Genetic variation and haplotype structures of the glutathione S-transferase genes GSTA1 and GSTA2 in Japanese colorectal cancer patients.
ABSTRACT Glutathione S-transferases (GSTs) play a vital role in the phase II biotransformation of many chemicals, including anticancer drugs. In this study, to elucidate the haplotype structures of the two closely related alpha-class genes GSTA1 and GSTA2, we screened for genetic variation in 214 Japanese colorectal cancer patients who received oxaliplatin-based chemotherapy. By direct resequencing of the 5'-flanking region, all the exons, and their flanking introns for 107 patients, 29 and 27 variants were identified in GSTA1 and GSTA2, respectively. The known functional single nucleotide polymorphisms (SNPs) -567T>G, -69C>T, and -52G>A in GSTA1*B were found at allele frequencies of 0.140. Of the four major GSTA2 allelic variants reported previously (GSTA2*A, *B, *C, and *E), only GSTA2*B (frequency = 0.154), *C (0.706), and *E (0.140) were detected. Following linkage disequilibrium analysis, haplotypes of both genes were separately estimated. Then, rapid genotyping methods for 7 and 6 SNPs tagging common haplotypes of GSTA1 and GSTA2, respectively, were developed using the single-base extension assay, and an additional 107 patients were genotyped. Finally, haplotype combinations of both genes were classified into 3 major types: GSTA1*A-GSTA2*C, GSTA1*A-GSTA2*B, and GSTA1*B-GSTA2*E. These findings will be useful in pharmacogenomic studies on xenobiotics including anticancer drugs.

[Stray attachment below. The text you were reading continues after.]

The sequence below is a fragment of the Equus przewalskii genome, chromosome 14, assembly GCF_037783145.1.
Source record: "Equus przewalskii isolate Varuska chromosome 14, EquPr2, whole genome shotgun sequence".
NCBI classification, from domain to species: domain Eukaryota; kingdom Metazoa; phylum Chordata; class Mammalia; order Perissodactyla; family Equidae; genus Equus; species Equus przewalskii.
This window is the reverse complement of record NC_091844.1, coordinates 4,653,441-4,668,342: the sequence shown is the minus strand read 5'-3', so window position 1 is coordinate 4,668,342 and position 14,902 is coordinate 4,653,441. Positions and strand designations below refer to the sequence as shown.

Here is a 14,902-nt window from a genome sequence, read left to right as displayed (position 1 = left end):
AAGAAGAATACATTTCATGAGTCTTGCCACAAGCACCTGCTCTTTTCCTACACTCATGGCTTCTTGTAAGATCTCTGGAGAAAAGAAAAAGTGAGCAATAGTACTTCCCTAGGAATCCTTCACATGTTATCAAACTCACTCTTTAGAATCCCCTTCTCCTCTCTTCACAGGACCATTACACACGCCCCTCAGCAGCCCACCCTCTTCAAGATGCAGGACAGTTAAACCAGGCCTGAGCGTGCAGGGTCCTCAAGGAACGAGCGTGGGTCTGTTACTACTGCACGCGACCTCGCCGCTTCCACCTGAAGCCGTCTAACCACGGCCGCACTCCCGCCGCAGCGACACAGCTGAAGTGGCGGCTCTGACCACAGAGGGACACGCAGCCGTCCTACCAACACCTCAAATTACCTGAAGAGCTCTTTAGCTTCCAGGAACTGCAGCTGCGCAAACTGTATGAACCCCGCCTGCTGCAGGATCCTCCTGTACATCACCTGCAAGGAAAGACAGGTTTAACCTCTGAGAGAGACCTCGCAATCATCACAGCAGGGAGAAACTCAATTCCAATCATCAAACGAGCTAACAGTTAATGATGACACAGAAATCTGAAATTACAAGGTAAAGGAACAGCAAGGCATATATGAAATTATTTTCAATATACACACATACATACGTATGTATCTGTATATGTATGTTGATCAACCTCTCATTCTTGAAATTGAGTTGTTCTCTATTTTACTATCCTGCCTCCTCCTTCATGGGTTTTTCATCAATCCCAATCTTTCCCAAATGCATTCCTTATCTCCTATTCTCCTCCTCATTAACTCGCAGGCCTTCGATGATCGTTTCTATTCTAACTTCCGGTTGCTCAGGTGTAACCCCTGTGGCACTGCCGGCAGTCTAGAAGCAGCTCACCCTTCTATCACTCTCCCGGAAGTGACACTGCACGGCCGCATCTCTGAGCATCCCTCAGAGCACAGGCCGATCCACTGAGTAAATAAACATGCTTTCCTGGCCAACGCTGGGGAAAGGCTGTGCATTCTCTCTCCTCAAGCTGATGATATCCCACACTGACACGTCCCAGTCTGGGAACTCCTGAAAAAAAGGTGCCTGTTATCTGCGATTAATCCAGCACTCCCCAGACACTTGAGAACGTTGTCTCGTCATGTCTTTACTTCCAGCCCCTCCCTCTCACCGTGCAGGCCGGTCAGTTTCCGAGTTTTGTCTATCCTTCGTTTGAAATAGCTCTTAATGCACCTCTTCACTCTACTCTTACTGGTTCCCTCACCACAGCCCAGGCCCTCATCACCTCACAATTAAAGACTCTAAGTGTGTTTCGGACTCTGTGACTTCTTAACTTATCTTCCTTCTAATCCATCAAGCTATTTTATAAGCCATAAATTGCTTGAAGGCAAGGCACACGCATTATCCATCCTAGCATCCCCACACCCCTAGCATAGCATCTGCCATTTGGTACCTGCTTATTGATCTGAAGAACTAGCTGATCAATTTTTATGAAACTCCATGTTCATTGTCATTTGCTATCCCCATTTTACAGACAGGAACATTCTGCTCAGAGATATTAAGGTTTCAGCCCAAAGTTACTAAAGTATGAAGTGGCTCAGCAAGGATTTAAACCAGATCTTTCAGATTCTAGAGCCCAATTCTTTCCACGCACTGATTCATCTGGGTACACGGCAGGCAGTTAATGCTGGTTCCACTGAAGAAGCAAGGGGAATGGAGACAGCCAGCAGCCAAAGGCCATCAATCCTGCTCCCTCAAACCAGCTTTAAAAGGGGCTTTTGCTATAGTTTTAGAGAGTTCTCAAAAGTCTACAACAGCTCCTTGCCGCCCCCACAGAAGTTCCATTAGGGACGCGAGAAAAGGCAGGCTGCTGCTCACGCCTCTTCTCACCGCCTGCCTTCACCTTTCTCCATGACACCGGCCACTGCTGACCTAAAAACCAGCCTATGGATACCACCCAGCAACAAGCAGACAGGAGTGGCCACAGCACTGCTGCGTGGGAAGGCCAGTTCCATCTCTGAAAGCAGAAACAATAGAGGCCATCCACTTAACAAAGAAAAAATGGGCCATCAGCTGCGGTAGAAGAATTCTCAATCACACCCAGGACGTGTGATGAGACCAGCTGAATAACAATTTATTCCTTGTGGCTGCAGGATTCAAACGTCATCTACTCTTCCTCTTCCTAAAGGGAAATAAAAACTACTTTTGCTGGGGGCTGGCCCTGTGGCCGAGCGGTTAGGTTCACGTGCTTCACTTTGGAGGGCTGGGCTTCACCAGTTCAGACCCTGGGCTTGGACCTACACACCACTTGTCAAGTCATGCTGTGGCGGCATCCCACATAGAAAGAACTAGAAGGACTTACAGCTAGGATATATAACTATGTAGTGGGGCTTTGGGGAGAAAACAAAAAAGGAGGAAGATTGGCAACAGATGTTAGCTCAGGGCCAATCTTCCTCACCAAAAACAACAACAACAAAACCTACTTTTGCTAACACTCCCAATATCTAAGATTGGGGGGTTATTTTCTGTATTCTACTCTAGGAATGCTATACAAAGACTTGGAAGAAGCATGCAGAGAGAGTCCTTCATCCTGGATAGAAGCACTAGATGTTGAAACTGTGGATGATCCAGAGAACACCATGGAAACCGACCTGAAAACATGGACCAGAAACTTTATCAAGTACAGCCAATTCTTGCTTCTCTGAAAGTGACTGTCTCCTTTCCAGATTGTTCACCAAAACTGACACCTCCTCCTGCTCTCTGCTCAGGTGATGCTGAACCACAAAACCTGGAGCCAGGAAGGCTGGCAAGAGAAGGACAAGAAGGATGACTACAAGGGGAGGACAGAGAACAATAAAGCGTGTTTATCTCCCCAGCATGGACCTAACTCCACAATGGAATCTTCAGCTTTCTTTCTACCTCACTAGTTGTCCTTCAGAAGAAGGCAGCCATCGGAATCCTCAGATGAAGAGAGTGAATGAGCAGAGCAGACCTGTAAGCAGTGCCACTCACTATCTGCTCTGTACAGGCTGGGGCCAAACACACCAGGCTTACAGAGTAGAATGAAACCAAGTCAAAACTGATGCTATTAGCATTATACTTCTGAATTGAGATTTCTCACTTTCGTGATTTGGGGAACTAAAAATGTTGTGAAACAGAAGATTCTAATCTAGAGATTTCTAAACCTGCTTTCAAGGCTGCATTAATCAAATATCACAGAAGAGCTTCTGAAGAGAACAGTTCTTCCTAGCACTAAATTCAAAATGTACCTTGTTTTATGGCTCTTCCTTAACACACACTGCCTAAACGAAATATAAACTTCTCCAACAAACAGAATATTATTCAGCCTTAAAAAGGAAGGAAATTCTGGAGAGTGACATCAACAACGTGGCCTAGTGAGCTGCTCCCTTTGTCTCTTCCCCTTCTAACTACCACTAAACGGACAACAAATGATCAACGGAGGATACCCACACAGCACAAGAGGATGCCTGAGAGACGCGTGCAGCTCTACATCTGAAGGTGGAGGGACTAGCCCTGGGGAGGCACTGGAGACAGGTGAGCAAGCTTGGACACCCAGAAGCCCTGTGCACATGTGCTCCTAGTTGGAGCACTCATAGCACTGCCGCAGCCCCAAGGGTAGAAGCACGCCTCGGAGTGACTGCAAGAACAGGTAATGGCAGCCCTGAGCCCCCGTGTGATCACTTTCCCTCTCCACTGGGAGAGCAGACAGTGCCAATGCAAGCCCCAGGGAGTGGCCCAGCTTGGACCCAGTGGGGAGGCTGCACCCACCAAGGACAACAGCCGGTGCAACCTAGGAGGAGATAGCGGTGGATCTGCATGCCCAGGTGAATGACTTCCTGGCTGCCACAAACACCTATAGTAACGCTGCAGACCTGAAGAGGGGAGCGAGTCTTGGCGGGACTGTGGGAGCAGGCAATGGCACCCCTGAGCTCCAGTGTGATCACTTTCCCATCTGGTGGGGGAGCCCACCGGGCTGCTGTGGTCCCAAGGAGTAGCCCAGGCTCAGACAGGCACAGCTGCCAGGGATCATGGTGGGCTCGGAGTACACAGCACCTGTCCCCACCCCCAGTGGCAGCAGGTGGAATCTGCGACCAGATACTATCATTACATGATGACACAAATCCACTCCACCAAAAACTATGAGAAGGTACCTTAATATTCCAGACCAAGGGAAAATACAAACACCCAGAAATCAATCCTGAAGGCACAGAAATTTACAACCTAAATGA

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ABSTRACT: Busulfan liver metabolism depends on glutathione, a crucial mediator of cellular and systemic stress. Here we investigated 40 polymorphisms at 27 loci involved in hepatic glutathione homeostasis, with the aim to test their impact on the clinical outcome of 185 busulfan-conditioned allogeneic transplants. GSTA2 S112T serine allele homozygosity is an independent prognostic factor for poorer survival (RR=2.388), for increased any time- and 100-day Transplant Related Mortality (RR=4.912 and RR=5.185, respectively). The genotype also predicts a wider busulfan area under the concentration-time curve (1214.36+570.06 vs 838.10+282.40 μMol*min) and higher post-transplant bilirubin serum levels (3.280+0.422 vs 1.874+0.197 mg/dL). In vitro, busulfan elicits pro-inflammatory activation (increased NF-KappaB activity and interleukin-8 expression) in human hepatoma cells. At the same time, the drug down-regulates a variety of genes involved in bilirubin liver clearance: constitutive androstane receptor, multidrug resistance-associated protein, solute carrier organic anion transporters, and even GSTA2. Worthy of note, is the fact that GSTA2 also acts as an intra-hepatic bilirubin binding protein. These data underline the prognostic value of GSTA2 genetic variability in busulfan-conditioned allotransplants and suggest a patho-physiological model in which busulfan-induced inflammation leads to the impairment of post-transplant bilirubin metabolism.Haematologica 09/2013; · 5.94 Impact Factor